Running Time: 70 mins.                      Rating: xx Stars/5 Stars

MPAA Rating: NR

Director: William Berke

Genre: Sci-Fi

Country: USA

Language: English

Distributor: United Artists

Cast: Robert Loggia, Ellen Parker, Phillip Pine, Larry Kerr, Marilee Earle, Fred Engelberg

Its like the newspaper the gift came wrapped in was more valuable than the gift.

Really it’s a dreadful cheat of a film. Its 70-minute running time is very well padded with stock footage. The rest are non descript exteriors and drab interiors scenes. The plot exposition is very poorly rendered. They are all just perfunctory scenes sort of strung together. There is no attempt at drama in scene selection but rather drama is communicated by the intensity of the actors. Please don’t ask.

The plot concerns a rocket radiating a million degree heat orbiting earth five miles up threatening to destroy the Earth. It’s a real time menace that must be diverted if a custom built H-bomb can be fashioned and placed in an experimental rocket within an hour. Nothing very much here to report except for a mad speech by a scientist against the project because there might be some sort of life aboard and think of the scientific possibilities but this speech made by the obligatory idiot liberal was pretty much passé by then.

What saves this film, somewhat uniquely, IS the stock footage. I’ve never seen a larger selection of Fifties jet fighter aircraft in any other film. This is by no means a complete list but just some of the aircraft I managed to see. There’s a brief interception by a pilot flying, in alternate shots, an F-89 Scorpion and an F-86. First to scramble interceptors is the Royal Canadian Air Force in Hawker Hunters and F-86 Sabre Jets (or Canadian built CF-13s) and even a pair of CF-100 Clunks.

Then for some reason there are B-52s, B-47s and even B36s are seen taking off. More padding.

“These Canadian jets are moving at 1,200 miles an hour”. I don’t think so since one of them appears to be a WW2 era Gloster Meteor, the rest F-80s. The Meteors press the attack and one turns into a late F-84F with a flight of early straight wing F-84s attacking in formation.

There’s a strange tandem cockpit version of the F-80 that doesn’t seem to be the T-33 training type but some sort of interim all-weather interceptor variant with radar in the nose. These are scrambled in a snowstorm.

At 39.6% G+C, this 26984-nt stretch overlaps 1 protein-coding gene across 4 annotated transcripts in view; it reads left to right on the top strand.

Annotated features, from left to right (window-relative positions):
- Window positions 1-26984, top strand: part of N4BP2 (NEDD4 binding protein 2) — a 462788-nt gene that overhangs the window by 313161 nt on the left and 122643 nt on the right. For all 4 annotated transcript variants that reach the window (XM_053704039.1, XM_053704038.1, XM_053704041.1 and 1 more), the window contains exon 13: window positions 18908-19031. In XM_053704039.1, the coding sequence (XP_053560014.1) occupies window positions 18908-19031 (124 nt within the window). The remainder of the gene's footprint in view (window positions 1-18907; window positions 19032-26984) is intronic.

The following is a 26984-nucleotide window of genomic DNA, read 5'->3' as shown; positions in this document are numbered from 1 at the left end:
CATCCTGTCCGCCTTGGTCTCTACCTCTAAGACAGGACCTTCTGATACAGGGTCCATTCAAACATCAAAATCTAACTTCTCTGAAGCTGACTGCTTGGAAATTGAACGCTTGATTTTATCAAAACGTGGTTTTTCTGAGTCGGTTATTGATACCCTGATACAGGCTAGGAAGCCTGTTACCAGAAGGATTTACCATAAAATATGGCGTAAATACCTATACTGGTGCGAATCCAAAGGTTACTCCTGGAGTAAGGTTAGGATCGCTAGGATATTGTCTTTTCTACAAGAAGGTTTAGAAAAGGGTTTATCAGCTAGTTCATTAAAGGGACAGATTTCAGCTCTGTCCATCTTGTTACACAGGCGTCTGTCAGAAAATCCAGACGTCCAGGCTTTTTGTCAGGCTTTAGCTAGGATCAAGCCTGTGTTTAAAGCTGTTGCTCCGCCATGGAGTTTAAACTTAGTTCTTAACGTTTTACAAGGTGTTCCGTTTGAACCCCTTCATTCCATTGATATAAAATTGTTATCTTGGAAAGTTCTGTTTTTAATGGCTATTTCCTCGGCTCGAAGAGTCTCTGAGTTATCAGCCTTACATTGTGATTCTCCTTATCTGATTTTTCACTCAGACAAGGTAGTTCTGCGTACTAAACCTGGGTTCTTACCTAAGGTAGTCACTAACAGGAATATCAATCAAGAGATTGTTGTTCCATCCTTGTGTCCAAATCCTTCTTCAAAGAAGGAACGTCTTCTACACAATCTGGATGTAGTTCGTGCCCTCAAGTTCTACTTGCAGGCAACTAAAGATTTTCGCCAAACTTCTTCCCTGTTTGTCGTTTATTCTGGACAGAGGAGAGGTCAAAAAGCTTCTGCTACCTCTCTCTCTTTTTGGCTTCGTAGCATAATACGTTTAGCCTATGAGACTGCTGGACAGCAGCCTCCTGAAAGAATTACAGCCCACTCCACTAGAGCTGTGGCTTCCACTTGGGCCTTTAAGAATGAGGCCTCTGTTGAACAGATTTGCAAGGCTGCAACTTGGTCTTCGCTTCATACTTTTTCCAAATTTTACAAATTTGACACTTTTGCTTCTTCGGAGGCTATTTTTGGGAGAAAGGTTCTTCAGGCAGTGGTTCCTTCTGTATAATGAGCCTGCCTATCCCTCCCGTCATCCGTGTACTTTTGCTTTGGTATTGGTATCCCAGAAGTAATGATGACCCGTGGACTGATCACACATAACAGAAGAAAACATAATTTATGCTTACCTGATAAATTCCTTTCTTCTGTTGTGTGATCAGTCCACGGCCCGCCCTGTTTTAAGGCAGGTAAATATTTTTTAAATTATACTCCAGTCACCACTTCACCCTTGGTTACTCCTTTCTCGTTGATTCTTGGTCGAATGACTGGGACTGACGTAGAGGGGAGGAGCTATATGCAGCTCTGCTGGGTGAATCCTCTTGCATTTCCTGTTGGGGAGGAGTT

An angled deck aircraft carrier is seen from about 500 meters. It launches F-8U Crusaders, F-11F Tigers, A-5 Vigilantes and A-3 Skywarriors. The Air Force scrambles F-86s and F-84s and more F-89s then you’ve ever seen in your life as well as F-100 Super Sabres and F-102 Delta Daggers.

The F-100s press their attack with sooooo much padding. The F-89’s unload their rockets in their wingtip pods in slo mo. The F-86s fire, an F-102 lets loose a Falcon, even some F-80s (F-94s?) with mid-wing rocket pods let loose. There is a very strange shot of a late model F-84 (prototype?) with a straight wing early model F-85 above it in a turn, obviously a manufacturer’s (Republic Aviation) advertising film showing the differences between the old and the new improved models of the F-84 ThunderJet. How it strayed into here is anybody’s guess.

There is other great stock footage of Ottawa in the old days when the capital of Canada was a wide spot in the road and especially wonderful footage of New York City’s Times Square during one of the Civil Defense Drills in the early ‘50s.

I think we also have to deal with the notion that this was filmed in Canada with the possible exception of the auto chase seen late in the picture as the Pacific seems to be in the background. The use of a Jowett Jupiter is somewhat mind-boggling and there is a nice TR 3 to be seen also. Canada must have been cheap and it is rather gratuitously used a lot in the background.

As far as the actual narrative of the film there is little to recommend it other than the mystery of just who Ellen Parker is giving the finger to at the end of the picture. And she most definitely is flipping someone off. Could it be, R as in Robert Loggia? The director who dies before this film was released? Her career as this was her last credit?

Its like the newspaper the gift came wrapped in was more valuable than the gift.

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